The promotion of peaceful uses of nuclear science and technology is a feature of the Treaty of Pelindaba. It is also one of the cornerstones of the work of the IAEA.

Our mandate requires us to help developing countries gain access to nuclear technology for peaceful purposes. We do this through our extensive technical cooperation programme.

For example, we help to increase food production in dozens of countries through the use of nuclear techniques to develop more robust varieties of crops that thrive in difficult conditions.

We work to improve access to clean drinking water and to combat deadly animal diseases such as foot-and-mouth, which can destroy the livelihoods of entire communities.

Cancer control in developing countries is high on the Agency's agenda.

Some 70 percent of cancer cases are now diagnosed in developing countries. Most of these countries are ill-prepared to respond, lacking both radiotherapy equipment and properly trained specialists. As a result, hundreds of thousands of people do not have access to treatment that could save their lives.

The Agency supports over 130 projects in cancer diagnosis, management and treatment. Oncology and radiotherapy centres are being established with our support in countries such as Afghanistan, Eritrea and Mozambique. We train health professionals. One of my goals is to establish a Cancer Training Centre at our laboratory complex outside Vienna within the next few years.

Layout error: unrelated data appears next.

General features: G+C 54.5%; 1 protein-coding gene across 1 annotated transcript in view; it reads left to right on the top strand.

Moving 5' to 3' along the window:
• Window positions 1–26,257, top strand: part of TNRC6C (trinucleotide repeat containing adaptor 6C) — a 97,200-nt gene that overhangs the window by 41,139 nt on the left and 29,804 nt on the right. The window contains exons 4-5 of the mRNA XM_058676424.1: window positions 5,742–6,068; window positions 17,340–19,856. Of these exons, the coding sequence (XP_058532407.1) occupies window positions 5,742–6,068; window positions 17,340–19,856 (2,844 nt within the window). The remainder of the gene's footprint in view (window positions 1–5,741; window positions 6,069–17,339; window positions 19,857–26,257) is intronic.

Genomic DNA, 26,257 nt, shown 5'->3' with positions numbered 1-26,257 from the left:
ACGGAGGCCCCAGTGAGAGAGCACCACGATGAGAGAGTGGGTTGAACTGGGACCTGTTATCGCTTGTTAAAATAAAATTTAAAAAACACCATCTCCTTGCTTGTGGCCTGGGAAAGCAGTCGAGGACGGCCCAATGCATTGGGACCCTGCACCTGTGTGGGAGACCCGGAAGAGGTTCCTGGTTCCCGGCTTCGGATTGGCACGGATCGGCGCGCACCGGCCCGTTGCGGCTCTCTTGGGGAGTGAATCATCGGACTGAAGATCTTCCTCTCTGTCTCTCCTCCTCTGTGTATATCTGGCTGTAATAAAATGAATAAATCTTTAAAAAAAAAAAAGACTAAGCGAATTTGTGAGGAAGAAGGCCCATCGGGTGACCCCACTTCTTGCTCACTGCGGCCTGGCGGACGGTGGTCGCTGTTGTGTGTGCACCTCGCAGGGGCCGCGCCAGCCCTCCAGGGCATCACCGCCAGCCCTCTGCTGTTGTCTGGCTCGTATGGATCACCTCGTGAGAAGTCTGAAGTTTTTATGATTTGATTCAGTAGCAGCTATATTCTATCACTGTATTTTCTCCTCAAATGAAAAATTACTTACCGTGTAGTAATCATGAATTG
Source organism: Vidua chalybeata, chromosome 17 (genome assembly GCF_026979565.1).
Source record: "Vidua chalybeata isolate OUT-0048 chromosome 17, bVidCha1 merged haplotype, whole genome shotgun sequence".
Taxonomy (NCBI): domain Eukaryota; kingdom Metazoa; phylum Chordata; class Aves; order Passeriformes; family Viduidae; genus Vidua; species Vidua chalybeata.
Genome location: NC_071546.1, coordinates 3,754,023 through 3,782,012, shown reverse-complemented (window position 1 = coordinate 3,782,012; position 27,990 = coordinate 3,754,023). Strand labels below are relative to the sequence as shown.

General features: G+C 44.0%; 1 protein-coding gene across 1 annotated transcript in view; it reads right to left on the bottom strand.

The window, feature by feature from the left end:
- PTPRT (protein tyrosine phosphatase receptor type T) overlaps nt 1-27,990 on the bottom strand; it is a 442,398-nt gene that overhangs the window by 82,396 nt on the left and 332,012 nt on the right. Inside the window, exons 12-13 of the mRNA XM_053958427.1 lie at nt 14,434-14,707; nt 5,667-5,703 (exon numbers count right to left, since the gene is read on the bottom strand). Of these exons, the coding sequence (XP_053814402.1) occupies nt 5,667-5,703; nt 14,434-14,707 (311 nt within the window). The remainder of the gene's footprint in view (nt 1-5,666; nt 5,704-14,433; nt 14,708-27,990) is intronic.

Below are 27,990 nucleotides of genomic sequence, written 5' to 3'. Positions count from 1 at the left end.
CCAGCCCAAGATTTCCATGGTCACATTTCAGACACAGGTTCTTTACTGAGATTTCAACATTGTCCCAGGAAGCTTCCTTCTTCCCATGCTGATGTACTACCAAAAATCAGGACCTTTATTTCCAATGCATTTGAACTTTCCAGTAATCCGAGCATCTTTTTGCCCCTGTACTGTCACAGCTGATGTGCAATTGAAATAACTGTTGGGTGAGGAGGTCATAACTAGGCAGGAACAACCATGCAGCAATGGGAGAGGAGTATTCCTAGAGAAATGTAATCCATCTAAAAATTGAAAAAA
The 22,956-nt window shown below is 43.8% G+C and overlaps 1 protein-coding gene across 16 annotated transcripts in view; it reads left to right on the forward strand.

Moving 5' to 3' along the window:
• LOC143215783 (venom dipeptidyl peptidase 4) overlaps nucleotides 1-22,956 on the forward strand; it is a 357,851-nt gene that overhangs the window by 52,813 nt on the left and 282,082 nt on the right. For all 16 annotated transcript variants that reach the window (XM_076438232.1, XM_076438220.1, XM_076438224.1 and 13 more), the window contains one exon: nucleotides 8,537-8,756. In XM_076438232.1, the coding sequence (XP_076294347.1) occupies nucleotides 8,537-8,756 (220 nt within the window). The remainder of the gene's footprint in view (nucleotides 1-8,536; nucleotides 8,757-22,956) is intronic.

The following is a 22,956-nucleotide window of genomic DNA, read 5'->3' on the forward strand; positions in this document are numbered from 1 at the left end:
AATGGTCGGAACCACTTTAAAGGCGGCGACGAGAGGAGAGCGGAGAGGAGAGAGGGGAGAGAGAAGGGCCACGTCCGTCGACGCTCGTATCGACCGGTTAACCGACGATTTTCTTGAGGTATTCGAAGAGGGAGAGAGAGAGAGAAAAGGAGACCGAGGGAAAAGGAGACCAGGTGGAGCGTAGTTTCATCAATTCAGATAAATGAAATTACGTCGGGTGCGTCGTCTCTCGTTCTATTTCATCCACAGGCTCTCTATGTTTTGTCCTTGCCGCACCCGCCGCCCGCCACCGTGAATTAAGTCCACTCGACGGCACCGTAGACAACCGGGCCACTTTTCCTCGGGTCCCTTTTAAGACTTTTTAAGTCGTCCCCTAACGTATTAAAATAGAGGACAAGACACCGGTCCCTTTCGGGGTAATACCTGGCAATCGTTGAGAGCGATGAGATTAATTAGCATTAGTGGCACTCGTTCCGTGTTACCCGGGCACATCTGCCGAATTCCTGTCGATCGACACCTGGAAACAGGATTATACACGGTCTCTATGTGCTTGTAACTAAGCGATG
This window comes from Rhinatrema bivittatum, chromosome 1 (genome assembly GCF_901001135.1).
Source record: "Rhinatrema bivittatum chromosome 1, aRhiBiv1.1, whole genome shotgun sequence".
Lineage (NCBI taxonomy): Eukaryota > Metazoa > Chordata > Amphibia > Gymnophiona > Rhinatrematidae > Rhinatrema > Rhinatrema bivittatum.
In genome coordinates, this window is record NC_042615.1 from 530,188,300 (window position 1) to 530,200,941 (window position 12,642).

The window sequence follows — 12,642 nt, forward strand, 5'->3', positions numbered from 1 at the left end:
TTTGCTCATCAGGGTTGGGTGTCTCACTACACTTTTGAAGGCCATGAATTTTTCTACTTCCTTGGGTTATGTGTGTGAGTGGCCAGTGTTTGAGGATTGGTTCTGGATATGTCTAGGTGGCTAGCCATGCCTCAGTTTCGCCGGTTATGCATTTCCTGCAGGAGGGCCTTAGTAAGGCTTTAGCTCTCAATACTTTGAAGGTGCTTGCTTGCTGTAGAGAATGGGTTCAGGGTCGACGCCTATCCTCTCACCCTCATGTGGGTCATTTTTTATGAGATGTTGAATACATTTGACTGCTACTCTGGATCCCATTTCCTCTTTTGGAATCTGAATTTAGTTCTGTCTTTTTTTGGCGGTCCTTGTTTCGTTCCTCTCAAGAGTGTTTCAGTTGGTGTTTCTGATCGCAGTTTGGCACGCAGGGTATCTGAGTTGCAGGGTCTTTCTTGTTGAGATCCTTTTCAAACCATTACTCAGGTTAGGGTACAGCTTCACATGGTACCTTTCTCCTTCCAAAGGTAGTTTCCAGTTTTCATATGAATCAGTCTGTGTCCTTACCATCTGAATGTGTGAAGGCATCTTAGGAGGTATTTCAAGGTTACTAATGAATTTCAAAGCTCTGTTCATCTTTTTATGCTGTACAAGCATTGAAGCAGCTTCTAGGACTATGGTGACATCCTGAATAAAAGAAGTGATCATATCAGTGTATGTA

Ladies and Gentlemen,

In recent years, world leaders have given considerable attention to the threat of nuclear terrorism. The Agency plays the central role as the global platform for strengthening nuclear security. Our work focuses on helping to minimize the risk of nuclear and other radioactive material falling into the hands of terrorists, or of nuclear facilities being subjected to malicious acts.

We help countries to put laws and regulatory infrastructure in place to protect nuclear and other radioactive material. We also help them to strengthen physical security at nuclear, industrial or medical facilities where such material is stored, or while it is being transported.

We make it more difficult for criminals and terrorists to traffic nuclear and radioactive material across borders by providing detection equipment at border crossings and training border guards.

Nuclear security will be the focus of an important IAEA Ministerial Conference in Vienna in July this year.

Ladies and Gentlemen,

As you see, the work of the IAEA covers many very different fields.

As Director General, I try to pursue the Agency's multiple objectives in a balanced manner. I am guided by our mandate, which is to contribute to the welfare and security of the world through peaceful nuclear technology, and to prevent the spread of nuclear weapons.

I hope I have given you a useful overview of some of the challenges we face. I will now be happy to take your questions.

Thank you.


Last update: 25 Nov 2019